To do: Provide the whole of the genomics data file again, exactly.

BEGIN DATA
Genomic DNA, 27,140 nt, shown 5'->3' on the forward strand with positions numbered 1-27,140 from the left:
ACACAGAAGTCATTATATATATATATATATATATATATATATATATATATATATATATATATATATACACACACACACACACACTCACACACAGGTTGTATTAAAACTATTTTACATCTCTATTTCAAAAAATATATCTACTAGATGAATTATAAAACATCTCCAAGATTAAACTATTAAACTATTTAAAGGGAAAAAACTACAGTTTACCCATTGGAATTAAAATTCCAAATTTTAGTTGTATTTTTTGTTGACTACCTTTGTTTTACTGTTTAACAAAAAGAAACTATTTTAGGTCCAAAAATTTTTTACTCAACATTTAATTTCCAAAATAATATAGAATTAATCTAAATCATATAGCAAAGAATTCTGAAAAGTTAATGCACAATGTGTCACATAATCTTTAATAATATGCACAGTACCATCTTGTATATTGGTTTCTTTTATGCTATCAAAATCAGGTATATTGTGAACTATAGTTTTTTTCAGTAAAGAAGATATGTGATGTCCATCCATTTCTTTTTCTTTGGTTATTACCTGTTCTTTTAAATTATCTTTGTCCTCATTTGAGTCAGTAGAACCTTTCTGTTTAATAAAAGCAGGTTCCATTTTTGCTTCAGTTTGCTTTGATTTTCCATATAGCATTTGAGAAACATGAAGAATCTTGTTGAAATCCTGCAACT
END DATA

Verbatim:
Genomic DNA, 27,140 nt, shown 5'->3' on the forward strand with positions numbered 1-27,140 from the left:
ACACAGAAGTCATTATATATATATATATATATATATATATATATATATATATATATATATATATATACACACACACACACACACTCACACACAGGTTGTATTAAAACTATTTTACATCTCTATTTCAAAAAATATATCTACTAGATGAATTATAAAACATCTCCAAGATTAAACTATTAAACTATTTAAAGGGAAAAAACTACAGTTTACCCATTGGAATTAAAATTCCAAATTTTAGTTGTATTTTTTGTTGACTACCTTTGTTTTACTGTTTAACAAAAAGAAACTATTTTAGGTCCAAAAATTTTTTACTCAACATTTAATTTCCAAAATAATATAGAATTAATCTAAATCATATAGCAAAGAATTCTGAAAAGTTAATGCACAATGTGTCACATAATCTTTAATAATATGCACAGTACCATCTTGTATATTGGTTTCTTTTATGCTATCAAAATCAGGTATATTGTGAACTATAGTTTTTTTCAGTAAAGAAGATATGTGATGTCCATCCATTTCTTTTTCTTTGGTTATTACCTGTTCTTTTAAATTATCTTTGTCCTCATTTGAGTCAGTAGAACCTTTCTGTTTAATAAAAGCAGGTTCCATTTTTGCTTCAGTTTGCTTTGATTTTCCATATAGCATTTGAGAAACATGAAGAATCTTGTTGAAATCCTGCAACT